YORKVILLE – Imagine what would happen for a moment if suddenly the underlying structure of the internet broke in Paulding County.
Everything is IP (internet protocol) based these days, from telephone conversations and text messages to the video being shot on phones across the globe every moment of the day. Appliances require apps and Wi-Fi connections nowadays, as well as many of the cars built in the past decade. Businesses rely on the internet to conduct transactions and keep track of inventory – heck many businesses are solely based on the internet (this one included.) Traffic signals and speed cameras rely on networking, as well as much of the utility infrastructure and public safety communications. Even jails need connectivity to get much of their systems to work together in modern times.
So if some horrible virus were to take over the network and render everything we hold dear in life useless – including the simple ability to call people – then what are we supposed to do? Or in the worst case scenario, a natural disaster wipes out the telecommunications system for weeks on end.
How does one get the word out to the world that we need help? You need a master of the airwaves, someone who understands that many of the technologies of yesteryear are still being employed to keep people connected even when the worst happens.
The Silver Comet Amateur Radio Society is one of many groups dedicated to keeping ham radio technologies up and running in Paulding County and the surrounding area, ensuring that when communities are cut off from regular sources of contact officials have a chance to coordinate their efforts via the airwaves not regularly used anymore.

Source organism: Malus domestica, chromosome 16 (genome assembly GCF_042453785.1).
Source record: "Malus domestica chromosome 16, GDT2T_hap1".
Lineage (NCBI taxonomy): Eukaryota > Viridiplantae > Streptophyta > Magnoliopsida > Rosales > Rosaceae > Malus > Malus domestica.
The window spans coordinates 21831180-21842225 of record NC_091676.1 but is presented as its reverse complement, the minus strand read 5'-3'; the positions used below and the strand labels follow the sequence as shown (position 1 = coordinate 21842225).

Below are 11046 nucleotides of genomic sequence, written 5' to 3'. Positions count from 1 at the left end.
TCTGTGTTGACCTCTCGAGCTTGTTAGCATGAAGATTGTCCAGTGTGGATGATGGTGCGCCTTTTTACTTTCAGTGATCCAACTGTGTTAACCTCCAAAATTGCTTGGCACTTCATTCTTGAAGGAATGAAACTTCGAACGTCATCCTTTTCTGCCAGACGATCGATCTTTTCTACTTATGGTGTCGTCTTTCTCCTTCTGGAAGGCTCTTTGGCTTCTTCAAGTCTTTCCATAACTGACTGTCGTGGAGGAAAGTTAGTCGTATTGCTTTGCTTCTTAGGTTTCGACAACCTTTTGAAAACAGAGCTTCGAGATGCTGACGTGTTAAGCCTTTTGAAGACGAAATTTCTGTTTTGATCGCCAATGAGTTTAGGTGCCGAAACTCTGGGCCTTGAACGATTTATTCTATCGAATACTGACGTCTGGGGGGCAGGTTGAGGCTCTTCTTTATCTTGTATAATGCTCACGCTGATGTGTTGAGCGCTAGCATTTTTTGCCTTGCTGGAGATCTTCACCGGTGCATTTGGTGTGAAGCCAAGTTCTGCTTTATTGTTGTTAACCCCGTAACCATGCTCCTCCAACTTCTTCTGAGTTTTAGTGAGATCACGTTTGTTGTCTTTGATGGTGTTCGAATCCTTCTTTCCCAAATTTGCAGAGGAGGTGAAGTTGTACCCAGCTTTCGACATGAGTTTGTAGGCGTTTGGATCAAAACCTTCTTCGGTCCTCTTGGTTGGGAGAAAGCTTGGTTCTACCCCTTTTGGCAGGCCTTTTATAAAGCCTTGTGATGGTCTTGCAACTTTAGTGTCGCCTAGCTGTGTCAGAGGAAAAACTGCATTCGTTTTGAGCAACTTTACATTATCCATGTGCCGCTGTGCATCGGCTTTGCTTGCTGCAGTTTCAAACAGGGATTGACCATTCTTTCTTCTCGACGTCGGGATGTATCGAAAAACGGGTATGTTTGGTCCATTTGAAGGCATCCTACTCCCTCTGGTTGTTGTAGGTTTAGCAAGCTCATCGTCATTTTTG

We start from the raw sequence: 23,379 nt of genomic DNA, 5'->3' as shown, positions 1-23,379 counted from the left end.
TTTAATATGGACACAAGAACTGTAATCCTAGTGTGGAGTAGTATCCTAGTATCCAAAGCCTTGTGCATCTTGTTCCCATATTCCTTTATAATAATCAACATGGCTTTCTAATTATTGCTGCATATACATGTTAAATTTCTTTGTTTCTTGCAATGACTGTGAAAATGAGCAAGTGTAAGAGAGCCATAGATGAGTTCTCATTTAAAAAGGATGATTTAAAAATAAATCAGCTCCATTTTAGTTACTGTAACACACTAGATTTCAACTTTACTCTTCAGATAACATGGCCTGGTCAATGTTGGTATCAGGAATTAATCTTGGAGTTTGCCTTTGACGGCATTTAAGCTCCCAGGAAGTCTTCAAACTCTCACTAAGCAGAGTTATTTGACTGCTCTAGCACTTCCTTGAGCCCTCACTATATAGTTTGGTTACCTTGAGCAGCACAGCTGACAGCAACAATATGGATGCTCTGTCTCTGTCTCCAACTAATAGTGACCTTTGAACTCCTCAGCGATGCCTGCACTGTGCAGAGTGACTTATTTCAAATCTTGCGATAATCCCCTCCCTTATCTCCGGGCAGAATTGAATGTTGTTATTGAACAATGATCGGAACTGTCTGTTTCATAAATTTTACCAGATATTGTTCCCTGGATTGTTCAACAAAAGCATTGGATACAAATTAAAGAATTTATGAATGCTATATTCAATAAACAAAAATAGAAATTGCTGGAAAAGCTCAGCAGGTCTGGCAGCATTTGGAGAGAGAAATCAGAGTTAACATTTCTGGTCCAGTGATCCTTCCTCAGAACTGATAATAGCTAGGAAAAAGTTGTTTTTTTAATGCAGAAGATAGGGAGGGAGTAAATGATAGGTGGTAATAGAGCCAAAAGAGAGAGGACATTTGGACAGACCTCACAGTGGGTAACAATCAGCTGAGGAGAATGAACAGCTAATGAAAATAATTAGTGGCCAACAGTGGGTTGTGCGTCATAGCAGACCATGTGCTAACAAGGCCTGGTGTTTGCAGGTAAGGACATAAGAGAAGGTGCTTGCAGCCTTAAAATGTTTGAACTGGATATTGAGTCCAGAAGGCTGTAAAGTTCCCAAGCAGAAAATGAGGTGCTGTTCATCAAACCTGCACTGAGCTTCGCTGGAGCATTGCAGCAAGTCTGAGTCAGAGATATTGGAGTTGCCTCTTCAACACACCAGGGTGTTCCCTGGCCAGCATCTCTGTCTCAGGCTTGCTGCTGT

Members gathered this weekend (wrapping up their time today) for the American Radio Relay League Field Day, when all the amateur radio clubs gather in the United States to setup and broadcast back and forth. The operators get a chance to practice for if they are ever needed by emergency officials to get their gear up and running fast, and also chat with friends over the airwaves.
The annual event held on the last weekend of June brought out the diehards in the group, who had antennas strung up in front of the old fire station on Crossroads Church Road in Yorkville.
Chuck DuVall, Former president of the Silver Comet Amateur Radio Society, pointed toward the various stations and pointed toward the tables. “We’ve got three stations setup in here, even one with Morse code,” he said. “Another one is setup in the trailer outside.”
Current president Dan Ozment explained that Paulding County owns this trailer, but the volunteers from the club are the ones who are on-hand to sit and don headphones, relaying messages if the time ever comes their radios are needed. It’s a tight fit inside with the various equipment packed in, enough for two people to work the radios inside.
It does take someone skilled and FCC licensed to run this equipment, and the masters fought through everything from atmospheric interference to operators on the other end of radios elsewhere across the country talking over one another on various channels being shot out into the ether throughout the day on Saturday, and through this afternoon.
The Silver Comet Amateur Radio Society wants more people to get involved with their efforts not only to ensure that a useful technology remains present in people’s lives, but is also ready for if the time comes that the internet isn’t working and society needs their talents.